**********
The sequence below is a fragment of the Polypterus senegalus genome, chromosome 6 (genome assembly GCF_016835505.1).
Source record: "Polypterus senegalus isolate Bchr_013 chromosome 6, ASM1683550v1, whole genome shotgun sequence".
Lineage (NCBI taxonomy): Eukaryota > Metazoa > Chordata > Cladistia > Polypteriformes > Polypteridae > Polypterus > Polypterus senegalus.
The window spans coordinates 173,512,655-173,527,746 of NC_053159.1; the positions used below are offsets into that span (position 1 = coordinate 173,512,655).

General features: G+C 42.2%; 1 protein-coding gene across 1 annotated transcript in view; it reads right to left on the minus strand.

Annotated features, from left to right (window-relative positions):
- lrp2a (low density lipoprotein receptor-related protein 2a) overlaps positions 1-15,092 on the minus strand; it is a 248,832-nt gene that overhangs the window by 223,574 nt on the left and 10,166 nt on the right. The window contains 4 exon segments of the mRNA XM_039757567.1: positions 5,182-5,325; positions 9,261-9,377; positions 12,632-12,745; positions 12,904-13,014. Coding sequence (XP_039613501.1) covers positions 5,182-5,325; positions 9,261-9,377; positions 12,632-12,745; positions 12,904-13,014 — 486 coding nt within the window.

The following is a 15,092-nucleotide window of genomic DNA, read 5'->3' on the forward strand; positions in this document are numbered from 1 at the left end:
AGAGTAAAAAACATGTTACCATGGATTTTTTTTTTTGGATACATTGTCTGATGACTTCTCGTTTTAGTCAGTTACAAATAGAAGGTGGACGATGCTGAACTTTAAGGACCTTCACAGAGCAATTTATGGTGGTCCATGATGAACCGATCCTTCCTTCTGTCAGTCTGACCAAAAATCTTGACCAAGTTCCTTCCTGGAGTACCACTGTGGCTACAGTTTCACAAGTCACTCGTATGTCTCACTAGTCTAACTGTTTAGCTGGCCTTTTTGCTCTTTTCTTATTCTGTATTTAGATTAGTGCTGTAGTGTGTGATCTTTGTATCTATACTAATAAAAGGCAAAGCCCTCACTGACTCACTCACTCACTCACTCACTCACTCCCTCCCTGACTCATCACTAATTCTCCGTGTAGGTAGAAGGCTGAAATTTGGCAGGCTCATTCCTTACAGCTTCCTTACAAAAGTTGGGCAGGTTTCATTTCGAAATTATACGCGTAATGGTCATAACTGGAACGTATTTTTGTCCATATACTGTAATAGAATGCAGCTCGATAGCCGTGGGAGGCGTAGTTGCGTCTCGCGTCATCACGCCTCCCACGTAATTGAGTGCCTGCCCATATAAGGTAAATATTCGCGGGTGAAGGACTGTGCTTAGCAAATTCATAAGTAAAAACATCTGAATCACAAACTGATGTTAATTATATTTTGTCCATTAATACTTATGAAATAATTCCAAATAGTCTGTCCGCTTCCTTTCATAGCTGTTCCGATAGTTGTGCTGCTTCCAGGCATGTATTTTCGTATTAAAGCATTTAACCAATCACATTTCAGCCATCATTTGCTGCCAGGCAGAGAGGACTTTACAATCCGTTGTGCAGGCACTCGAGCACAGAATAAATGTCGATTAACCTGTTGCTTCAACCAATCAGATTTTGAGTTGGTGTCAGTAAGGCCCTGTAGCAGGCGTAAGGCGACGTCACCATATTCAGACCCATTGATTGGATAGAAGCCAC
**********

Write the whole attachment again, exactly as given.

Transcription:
The sequence below is a fragment of the Polypterus senegalus genome, chromosome 6 (genome assembly GCF_016835505.1).
Source record: "Polypterus senegalus isolate Bchr_013 chromosome 6, ASM1683550v1, whole genome shotgun sequence".
Lineage (NCBI taxonomy): Eukaryota > Metazoa > Chordata > Cladistia > Polypteriformes > Polypteridae > Polypterus > Polypterus senegalus.
The window spans coordinates 173,512,655-173,527,746 of NC_053159.1; the positions used below are offsets into that span (position 1 = coordinate 173,512,655).

General features: G+C 42.2%; 1 protein-coding gene across 1 annotated transcript in view; it reads right to left on the minus strand.

Annotated features, from left to right (window-relative positions):
- lrp2a (low density lipoprotein receptor-related protein 2a) overlaps positions 1-15,092 on the minus strand; it is a 248,832-nt gene that overhangs the window by 223,574 nt on the left and 10,166 nt on the right. The window contains 4 exon segments of the mRNA XM_039757567.1: positions 5,182-5,325; positions 9,261-9,377; positions 12,632-12,745; positions 12,904-13,014. Coding sequence (XP_039613501.1) covers positions 5,182-5,325; positions 9,261-9,377; positions 12,632-12,745; positions 12,904-13,014 — 486 coding nt within the window.

The following is a 15,092-nucleotide window of genomic DNA, read 5'->3' on the forward strand; positions in this document are numbered from 1 at the left end:
AGAGTAAAAAACATGTTACCATGGATTTTTTTTTTTGGATACATTGTCTGATGACTTCTCGTTTTAGTCAGTTACAAATAGAAGGTGGACGATGCTGAACTTTAAGGACCTTCACAGAGCAATTTATGGTGGTCCATGATGAACCGATCCTTCCTTCTGTCAGTCTGACCAAAAATCTTGACCAAGTTCCTTCCTGGAGTACCACTGTGGCTACAGTTTCACAAGTCACTCGTATGTCTCACTAGTCTAACTGTTTAGCTGGCCTTTTTGCTCTTTTCTTATTCTGTATTTAGATTAGTGCTGTAGTGTGTGATCTTTGTATCTATACTAATAAAAGGCAAAGCCCTCACTGACTCACTCACTCACTCACTCACTCACTCCCTCCCTGACTCATCACTAATTCTCCGTGTAGGTAGAAGGCTGAAATTTGGCAGGCTCATTCCTTACAGCTTCCTTACAAAAGTTGGGCAGGTTTCATTTCGAAATTATACGCGTAATGGTCATAACTGGAACGTATTTTTGTCCATATACTGTAATAGAATGCAGCTCGATAGCCGTGGGAGGCGTAGTTGCGTCTCGCGTCATCACGCCTCCCACGTAATTGAGTGCCTGCCCATATAAGGTAAATATTCGCGGGTGAAGGACTGTGCTTAGCAAATTCATAAGTAAAAACATCTGAATCACAAACTGATGTTAATTATATTTTGTCCATTAATACTTATGAAATAATTCCAAATAGTCTGTCCGCTTCCTTTCATAGCTGTTCCGATAGTTGTGCTGCTTCCAGGCATGTATTTTCGTATTAAAGCATTTAACCAATCACATTTCAGCCATCATTTGCTGCCAGGCAGAGAGGACTTTACAATCCGTTGTGCAGGCACTCGAGCACAGAATAAATGTCGATTAACCTGTTGCTTCAACCAATCAGATTTTGAGTTGGTGTCAGTAAGGCCCTGTAGCAGGCGTAAGGCGACGTCACCATATTCAGACCCATTGATTGGATAGAAGCCAC